Yes, these things are possible—and it all has to do with “The Secret”, which I learned many moons ago. And what that secret is—is getting your whole body into the action and not just throw with the arm and the shoulder. You drive off the lower h alf of the body, using the legs, the hips and the torso in one continuous (and, I might add, seamless) motion, and in doing so you generate more power behind your pitches. This use of the lower body to start a whole continuum going is the real key to a pitcher’s power, and in doing this you take a lot of pressure off the arm and the shoulder so that you’re throwing harder and faster with less effort. I learned this from three Yankee pitchers who were doing this all the time, and I saw just how they were doing it, and I made a note of it and started working on it on my own. I found that even though I was not, and never would be, very fast I could throw harder with less effort, and somewhere along the line I even acquired an 81-MPH four-seamer which, for a finesse pitcher like myself, was a fast ball. There are several drills and exercises you can do to this end; one of the best is called the “Hershiser drill” which aims at getting the hips fully involved, and you can find it and some others on this website and also on the NPA site.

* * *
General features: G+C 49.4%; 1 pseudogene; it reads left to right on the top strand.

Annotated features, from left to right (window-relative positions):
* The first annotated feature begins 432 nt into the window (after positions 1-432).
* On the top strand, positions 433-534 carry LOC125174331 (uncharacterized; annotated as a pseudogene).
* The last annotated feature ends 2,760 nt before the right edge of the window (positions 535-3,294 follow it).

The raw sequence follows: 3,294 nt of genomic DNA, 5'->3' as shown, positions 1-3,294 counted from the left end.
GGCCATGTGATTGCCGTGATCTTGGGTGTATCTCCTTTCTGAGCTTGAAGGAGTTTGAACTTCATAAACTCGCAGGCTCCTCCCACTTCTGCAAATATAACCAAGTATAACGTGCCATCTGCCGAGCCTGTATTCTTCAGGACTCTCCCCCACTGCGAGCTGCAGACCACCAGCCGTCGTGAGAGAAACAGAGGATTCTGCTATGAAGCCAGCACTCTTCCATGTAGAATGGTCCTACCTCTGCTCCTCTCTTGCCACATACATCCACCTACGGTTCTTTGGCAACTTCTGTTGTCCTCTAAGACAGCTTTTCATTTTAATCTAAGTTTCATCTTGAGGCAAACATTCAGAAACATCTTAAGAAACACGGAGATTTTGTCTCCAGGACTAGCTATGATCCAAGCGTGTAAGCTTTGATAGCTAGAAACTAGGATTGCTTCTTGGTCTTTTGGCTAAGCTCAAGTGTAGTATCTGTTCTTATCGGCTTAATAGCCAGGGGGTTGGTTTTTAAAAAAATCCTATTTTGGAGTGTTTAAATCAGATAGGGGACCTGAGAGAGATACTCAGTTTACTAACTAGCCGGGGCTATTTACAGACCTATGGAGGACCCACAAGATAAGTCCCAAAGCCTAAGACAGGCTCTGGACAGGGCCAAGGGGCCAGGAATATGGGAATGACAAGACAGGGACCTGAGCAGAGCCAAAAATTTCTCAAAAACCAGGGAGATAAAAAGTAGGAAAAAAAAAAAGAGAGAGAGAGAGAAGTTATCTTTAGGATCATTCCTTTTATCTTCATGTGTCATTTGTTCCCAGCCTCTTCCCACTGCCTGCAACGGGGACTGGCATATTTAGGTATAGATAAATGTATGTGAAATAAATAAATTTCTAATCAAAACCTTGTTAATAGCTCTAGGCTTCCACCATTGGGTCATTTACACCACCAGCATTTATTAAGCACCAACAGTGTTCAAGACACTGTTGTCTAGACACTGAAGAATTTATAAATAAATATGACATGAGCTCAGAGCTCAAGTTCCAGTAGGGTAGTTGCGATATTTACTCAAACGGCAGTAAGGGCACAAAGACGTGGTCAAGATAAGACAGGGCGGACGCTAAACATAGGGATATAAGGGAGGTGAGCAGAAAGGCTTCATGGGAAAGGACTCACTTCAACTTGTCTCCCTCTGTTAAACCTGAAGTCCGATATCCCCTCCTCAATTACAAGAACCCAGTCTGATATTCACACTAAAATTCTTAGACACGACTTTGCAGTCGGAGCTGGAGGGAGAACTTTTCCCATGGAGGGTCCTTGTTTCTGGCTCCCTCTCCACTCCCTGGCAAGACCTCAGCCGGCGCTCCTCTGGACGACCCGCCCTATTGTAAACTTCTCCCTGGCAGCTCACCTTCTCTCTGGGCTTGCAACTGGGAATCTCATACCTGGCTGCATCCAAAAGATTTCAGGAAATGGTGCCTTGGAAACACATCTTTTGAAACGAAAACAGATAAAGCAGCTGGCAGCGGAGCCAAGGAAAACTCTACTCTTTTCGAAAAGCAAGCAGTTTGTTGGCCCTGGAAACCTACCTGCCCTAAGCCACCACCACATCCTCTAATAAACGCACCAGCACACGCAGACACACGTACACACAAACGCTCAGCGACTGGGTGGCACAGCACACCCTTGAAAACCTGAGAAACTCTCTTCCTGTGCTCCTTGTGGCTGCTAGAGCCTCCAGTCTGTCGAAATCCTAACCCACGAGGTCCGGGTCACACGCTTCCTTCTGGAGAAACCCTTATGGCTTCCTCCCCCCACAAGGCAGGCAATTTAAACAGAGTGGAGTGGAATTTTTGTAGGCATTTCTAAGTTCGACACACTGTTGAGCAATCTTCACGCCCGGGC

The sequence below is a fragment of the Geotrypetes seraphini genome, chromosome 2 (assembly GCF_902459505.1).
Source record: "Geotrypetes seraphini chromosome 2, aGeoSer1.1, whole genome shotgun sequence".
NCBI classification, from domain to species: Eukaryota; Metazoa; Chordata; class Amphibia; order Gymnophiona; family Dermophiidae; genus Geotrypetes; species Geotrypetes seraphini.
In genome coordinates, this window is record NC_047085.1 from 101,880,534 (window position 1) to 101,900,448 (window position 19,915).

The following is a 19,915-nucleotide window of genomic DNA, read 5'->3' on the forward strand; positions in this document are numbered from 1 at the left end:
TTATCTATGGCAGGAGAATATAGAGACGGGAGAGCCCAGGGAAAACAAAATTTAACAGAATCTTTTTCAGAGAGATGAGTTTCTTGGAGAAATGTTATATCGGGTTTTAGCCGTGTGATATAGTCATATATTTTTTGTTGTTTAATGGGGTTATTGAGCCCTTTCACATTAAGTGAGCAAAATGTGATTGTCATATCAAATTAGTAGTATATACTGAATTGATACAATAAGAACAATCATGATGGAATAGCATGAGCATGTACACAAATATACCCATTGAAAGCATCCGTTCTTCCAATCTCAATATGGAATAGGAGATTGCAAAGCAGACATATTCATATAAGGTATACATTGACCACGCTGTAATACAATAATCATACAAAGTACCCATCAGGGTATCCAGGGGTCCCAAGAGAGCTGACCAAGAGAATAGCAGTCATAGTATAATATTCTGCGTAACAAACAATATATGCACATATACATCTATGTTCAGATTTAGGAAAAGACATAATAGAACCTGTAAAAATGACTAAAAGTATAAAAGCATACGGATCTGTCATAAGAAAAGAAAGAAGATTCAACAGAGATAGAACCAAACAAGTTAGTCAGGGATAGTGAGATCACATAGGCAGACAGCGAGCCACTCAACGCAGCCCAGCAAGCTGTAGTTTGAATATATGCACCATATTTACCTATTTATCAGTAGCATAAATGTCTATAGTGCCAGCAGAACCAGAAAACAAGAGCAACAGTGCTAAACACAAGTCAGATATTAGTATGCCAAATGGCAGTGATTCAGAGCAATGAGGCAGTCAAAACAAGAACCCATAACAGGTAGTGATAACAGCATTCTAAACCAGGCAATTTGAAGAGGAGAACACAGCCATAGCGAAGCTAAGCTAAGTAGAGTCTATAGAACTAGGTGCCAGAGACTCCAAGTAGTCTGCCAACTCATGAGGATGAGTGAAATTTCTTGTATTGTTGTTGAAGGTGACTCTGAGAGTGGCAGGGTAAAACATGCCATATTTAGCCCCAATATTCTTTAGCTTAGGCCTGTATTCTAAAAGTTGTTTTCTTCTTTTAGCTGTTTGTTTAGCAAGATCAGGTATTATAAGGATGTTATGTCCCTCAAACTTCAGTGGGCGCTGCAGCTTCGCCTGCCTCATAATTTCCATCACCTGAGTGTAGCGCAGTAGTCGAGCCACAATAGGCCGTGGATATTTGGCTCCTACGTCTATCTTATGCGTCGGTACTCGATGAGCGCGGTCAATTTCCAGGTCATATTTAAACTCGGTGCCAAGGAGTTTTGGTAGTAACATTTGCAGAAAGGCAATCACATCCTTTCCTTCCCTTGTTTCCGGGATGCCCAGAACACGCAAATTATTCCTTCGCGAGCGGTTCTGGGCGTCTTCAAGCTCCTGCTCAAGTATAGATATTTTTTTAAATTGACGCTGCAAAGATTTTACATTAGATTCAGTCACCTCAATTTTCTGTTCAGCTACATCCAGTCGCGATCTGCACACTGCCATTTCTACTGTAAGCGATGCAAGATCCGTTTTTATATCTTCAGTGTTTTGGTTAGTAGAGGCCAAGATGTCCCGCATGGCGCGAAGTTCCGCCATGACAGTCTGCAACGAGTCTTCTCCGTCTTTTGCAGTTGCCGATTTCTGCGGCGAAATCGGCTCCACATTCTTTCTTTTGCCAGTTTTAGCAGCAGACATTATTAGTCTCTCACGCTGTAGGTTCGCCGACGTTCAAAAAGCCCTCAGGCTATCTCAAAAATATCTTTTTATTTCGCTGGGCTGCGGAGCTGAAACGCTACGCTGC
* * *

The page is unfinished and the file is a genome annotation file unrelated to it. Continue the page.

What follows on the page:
The other thing you’re asking about is how to throw a changeup. There is a whole closetful of them to pick and choose from, and basically you can do this with different grips, by holding the ball well back in the hand or further forward—but one thing you have to remember: you have to throw all those pitches with the same arm motion and the same arm speed as you would for a fast ball, because one thing you do NOT want to do is telegraph them! And—this goes for everything you throw—you want to throw from an arm slot that is comfortable for you. My wise and wonderful pitching coach, an active member of that Yankee pitching rotation, firmly believed that every pitcher has a natural motion, and what he would do was work with that pitcher and show him or her how to make the most of it. (I was a natural sidearmer.)
Well. these are some of the basics. Any more questions? There’s a whole bunch of us waiting to answer them. 8)